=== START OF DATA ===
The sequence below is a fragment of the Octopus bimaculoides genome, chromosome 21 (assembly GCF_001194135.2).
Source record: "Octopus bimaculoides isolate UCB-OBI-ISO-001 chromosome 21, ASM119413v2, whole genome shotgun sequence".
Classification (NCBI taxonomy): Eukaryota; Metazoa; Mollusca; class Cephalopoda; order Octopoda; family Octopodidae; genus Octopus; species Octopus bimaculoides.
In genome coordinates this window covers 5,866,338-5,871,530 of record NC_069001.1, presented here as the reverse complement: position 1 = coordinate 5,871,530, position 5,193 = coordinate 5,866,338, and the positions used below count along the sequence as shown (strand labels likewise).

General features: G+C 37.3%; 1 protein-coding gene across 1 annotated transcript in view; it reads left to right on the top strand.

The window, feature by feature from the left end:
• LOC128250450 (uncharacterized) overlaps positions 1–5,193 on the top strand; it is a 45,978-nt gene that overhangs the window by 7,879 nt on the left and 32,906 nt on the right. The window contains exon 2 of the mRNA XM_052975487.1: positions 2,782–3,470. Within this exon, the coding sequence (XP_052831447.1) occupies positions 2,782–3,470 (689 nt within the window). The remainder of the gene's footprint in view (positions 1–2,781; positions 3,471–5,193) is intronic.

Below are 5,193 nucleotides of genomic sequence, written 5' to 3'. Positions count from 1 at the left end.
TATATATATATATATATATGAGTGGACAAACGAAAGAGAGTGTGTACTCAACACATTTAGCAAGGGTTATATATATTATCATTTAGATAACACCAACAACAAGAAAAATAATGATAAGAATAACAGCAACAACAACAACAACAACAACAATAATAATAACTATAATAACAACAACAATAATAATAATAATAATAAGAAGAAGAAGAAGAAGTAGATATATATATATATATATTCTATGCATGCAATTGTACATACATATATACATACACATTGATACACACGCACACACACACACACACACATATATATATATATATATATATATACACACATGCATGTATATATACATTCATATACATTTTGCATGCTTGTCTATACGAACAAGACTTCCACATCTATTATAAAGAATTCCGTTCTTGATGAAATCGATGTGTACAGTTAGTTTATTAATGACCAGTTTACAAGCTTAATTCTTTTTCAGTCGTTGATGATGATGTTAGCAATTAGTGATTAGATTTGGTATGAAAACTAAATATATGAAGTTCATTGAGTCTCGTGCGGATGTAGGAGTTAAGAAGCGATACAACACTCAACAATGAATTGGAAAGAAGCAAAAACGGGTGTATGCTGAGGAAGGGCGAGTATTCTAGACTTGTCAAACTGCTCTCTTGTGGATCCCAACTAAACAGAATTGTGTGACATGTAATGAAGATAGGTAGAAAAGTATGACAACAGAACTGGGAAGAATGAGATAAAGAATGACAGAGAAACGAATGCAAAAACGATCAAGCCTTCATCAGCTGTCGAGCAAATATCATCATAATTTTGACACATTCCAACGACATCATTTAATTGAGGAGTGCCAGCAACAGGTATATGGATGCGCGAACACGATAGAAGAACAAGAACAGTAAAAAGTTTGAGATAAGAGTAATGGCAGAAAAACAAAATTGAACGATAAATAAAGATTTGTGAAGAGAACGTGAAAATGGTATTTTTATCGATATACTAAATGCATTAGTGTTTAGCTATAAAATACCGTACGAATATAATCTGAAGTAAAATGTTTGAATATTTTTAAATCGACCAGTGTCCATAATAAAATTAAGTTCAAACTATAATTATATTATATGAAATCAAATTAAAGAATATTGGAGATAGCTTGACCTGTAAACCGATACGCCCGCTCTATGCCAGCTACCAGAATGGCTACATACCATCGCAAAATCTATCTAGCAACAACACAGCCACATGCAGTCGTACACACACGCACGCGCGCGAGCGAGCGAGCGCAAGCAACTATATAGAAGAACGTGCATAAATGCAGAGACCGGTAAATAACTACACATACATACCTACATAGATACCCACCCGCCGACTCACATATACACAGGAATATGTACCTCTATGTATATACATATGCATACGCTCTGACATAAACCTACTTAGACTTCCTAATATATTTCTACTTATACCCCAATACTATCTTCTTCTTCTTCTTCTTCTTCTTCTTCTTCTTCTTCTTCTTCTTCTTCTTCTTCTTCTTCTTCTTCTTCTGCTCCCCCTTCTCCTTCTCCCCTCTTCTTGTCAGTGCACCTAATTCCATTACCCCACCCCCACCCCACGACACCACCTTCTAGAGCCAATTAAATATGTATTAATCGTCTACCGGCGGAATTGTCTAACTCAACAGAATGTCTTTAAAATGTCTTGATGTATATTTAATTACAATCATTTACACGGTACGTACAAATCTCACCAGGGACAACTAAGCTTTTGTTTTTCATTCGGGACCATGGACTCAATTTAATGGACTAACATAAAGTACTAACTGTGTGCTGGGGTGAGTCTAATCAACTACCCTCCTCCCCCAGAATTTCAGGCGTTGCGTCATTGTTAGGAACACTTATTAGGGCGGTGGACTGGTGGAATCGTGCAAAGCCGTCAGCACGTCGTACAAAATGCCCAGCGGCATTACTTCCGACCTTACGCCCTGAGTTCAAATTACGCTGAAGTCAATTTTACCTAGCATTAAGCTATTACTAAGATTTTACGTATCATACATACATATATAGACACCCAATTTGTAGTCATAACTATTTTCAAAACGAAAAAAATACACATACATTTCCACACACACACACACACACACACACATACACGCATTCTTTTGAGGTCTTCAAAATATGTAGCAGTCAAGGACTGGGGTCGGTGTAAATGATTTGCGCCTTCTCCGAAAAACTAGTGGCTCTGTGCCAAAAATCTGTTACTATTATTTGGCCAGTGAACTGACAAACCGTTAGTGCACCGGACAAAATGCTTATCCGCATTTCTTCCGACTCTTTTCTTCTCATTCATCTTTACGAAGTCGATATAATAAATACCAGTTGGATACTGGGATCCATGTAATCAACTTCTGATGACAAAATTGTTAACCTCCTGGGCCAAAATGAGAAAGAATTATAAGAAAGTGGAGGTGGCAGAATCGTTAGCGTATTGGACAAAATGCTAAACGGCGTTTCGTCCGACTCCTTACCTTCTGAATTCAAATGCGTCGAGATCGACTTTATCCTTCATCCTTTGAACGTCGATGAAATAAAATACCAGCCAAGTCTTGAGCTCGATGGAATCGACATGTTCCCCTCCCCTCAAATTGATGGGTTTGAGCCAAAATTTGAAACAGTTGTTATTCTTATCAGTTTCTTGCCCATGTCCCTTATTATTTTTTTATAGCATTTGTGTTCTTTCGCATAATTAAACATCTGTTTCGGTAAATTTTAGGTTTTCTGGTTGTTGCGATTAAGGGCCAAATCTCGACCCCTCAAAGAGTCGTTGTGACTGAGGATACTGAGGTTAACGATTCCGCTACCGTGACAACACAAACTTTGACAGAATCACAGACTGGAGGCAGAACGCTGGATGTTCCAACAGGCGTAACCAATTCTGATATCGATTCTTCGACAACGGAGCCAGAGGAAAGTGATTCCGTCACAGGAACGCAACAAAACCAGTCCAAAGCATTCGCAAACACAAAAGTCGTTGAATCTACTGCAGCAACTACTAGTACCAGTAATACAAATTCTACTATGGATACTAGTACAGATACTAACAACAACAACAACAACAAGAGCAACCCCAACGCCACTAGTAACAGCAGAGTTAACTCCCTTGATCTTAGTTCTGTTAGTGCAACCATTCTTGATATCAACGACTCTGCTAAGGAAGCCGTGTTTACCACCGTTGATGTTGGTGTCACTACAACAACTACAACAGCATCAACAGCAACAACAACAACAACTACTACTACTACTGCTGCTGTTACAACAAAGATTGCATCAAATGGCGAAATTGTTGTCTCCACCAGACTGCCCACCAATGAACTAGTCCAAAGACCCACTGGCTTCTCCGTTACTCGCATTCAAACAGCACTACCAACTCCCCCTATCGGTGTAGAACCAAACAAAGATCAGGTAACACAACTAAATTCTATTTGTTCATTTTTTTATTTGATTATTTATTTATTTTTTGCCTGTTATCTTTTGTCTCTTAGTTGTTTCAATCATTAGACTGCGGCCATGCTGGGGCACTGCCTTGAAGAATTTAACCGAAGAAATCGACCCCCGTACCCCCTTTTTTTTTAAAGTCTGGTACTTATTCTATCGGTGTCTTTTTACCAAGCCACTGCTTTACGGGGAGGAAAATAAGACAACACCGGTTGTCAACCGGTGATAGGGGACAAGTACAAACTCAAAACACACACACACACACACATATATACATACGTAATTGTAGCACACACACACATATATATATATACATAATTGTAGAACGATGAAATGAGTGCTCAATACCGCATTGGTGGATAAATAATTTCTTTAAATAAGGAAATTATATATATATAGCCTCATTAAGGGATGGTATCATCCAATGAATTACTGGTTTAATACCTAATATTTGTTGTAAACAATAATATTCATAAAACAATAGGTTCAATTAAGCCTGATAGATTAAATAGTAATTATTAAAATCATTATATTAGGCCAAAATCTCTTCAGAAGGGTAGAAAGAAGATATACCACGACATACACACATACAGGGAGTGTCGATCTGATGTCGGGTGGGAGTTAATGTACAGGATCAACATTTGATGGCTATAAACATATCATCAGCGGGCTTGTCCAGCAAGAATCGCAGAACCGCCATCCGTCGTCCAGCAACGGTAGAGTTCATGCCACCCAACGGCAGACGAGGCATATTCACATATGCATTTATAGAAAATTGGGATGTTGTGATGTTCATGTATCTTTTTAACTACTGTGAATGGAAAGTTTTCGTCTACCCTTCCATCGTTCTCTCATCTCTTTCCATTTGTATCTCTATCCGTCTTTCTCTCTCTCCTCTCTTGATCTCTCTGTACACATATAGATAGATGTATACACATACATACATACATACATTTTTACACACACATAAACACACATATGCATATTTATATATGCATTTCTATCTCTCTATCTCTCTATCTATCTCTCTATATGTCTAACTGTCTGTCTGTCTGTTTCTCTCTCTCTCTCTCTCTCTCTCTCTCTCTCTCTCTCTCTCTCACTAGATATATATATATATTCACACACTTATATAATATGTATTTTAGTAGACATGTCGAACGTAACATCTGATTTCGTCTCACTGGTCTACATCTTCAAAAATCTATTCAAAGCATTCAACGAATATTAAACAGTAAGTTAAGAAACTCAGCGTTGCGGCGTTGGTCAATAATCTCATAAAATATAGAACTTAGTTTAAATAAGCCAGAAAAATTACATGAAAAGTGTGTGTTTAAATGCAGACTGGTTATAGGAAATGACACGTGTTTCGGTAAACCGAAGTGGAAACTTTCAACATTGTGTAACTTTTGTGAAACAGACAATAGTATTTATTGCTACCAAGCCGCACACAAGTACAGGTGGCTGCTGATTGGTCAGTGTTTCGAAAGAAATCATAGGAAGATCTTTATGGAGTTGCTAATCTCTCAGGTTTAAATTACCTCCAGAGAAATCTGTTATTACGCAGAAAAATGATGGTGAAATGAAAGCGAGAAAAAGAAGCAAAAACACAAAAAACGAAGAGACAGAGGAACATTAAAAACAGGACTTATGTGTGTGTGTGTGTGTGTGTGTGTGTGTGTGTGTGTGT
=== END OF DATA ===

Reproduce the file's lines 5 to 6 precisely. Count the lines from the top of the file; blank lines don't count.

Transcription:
General features: G+C 37.3%; 1 protein-coding gene across 1 annotated transcript in view; it reads left to right on the top strand.

The window, feature by feature from the left end: